What was perhaps more acute for us though is that tools like Bazel and Buck are very unapproachable. As we explored the inscrutable documentation, we found no clear way to dip our toes in and try building a simple python app. Compare this to Pants where a single page of the docs explained how to get a python codebase building self-contained executable files with a few simple lines of config. Pants’ first-class support for Python means it’s trivial to get up and running with common python tooling like pip, setuptools, pytest, black, isort, flake8, and more.
How did we migrate?
Migrating to an active code repository without fully pausing development requires a little bit of thought. In our case, we had five repos to move – four of which were fairly small projects and one of which represented the bulk of our application. We stood up the monorepo with Pants and focused on moving the four small services one by one, in order of least complex to most complex. In each case we brought the service over to the monorepo, set up a full deploy pipeline and began deploying it to production from the Pants repository before we moved onto the next. We kept the old repos and the new repos live so we could move back and forth between Pants builds and legacy builds at any time. Where we identified risk in the transition, we would put a Pants build into production alongside a legacy build and actively monitor how they performed before phasing out the legacy build.
For our largest repo, we needed to be able to continue to develop and release features off the legacy repo while we moved to Pants. Unfortunately, porting this repo over to Pants revealed an immense tangle of dependencies of files importing each other in endless cycles. Before we could move our code over, we would need to sort this mess out.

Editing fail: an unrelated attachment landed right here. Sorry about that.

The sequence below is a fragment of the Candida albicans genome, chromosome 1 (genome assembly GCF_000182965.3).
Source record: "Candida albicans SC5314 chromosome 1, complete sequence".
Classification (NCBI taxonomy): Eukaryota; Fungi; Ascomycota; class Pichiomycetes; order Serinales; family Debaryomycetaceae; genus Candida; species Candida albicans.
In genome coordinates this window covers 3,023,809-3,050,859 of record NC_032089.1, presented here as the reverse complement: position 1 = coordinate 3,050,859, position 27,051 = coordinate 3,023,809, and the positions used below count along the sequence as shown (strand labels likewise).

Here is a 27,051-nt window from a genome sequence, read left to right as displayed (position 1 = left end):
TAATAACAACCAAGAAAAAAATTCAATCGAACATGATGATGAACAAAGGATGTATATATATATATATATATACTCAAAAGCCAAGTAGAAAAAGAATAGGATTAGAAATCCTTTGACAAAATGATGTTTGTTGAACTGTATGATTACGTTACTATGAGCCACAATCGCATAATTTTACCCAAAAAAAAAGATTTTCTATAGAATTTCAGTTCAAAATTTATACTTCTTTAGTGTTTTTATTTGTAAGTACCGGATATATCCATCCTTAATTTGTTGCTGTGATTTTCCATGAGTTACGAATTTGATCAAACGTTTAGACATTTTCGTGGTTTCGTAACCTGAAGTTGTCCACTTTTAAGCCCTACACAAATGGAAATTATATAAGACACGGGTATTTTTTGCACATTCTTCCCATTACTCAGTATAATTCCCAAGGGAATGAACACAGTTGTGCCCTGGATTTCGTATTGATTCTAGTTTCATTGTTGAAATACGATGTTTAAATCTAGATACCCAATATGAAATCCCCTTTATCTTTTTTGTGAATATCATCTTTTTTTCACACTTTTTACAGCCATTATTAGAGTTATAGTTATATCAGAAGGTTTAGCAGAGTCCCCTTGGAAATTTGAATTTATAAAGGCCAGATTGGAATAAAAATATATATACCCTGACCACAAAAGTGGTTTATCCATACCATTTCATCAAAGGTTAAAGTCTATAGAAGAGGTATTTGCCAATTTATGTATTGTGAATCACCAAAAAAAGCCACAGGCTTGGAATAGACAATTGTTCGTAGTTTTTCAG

We began by adding Pants BUILD files into the codebase and committing them to the legacy repo. We then wrote a bash script consisting mostly of sed commands which would port the legacy repo over to Pants in its current state. This allowed us to try running tests in the Pants environment, identify issues with dependency cycles, and then committing fixes to the legacy repo. We could then rinse and repeat, working iteratively until running the bash script on the legacy repository produced a perfectly functioning Pants build. Of course, we didn’t have to work completely by trial and error; using Pants CLI commands we could print off lists of dependencies and create a list of all the cycles that needed to be broken. We then went down the list and untangled the mess, dependency by dependency.
While I am very grateful that we untangled this ball of dependencies, since we migrated, Pants has introduced tolerance for dependency cycles. This means if we were to migrate today, we could move to Pants immediately and then use it’s tooling to ameliorate our dependency mess at our own pace - avoiding the split legacy and Pants environments like I described above.
At this point, we are approaching two years of working with Pants and we couldn’t be happier. Our test suite has continued to grow but, with Pants caching, our CI test times have remained constant (or decreased in some cases). Using pex files as deploy artifacts has drastically simplified our deploy process and eliminated a huge amount of risk compared to how we were doing things before. I think most importantly however, our development team is thinking far more proactively about how to manage dependencies and making smarter decisions about separating code into sensible modules.
And it wouldn’t be a technical blog post if I didn’t mention we are hiring at iManage Closing Folders. If you want to help us figure out how to build the highest performing software development team check out the job postings for our Toronto office (remote friendly!).
Thanks to Benjy Weinberger and Mack Heller for reviewing drafts of this post.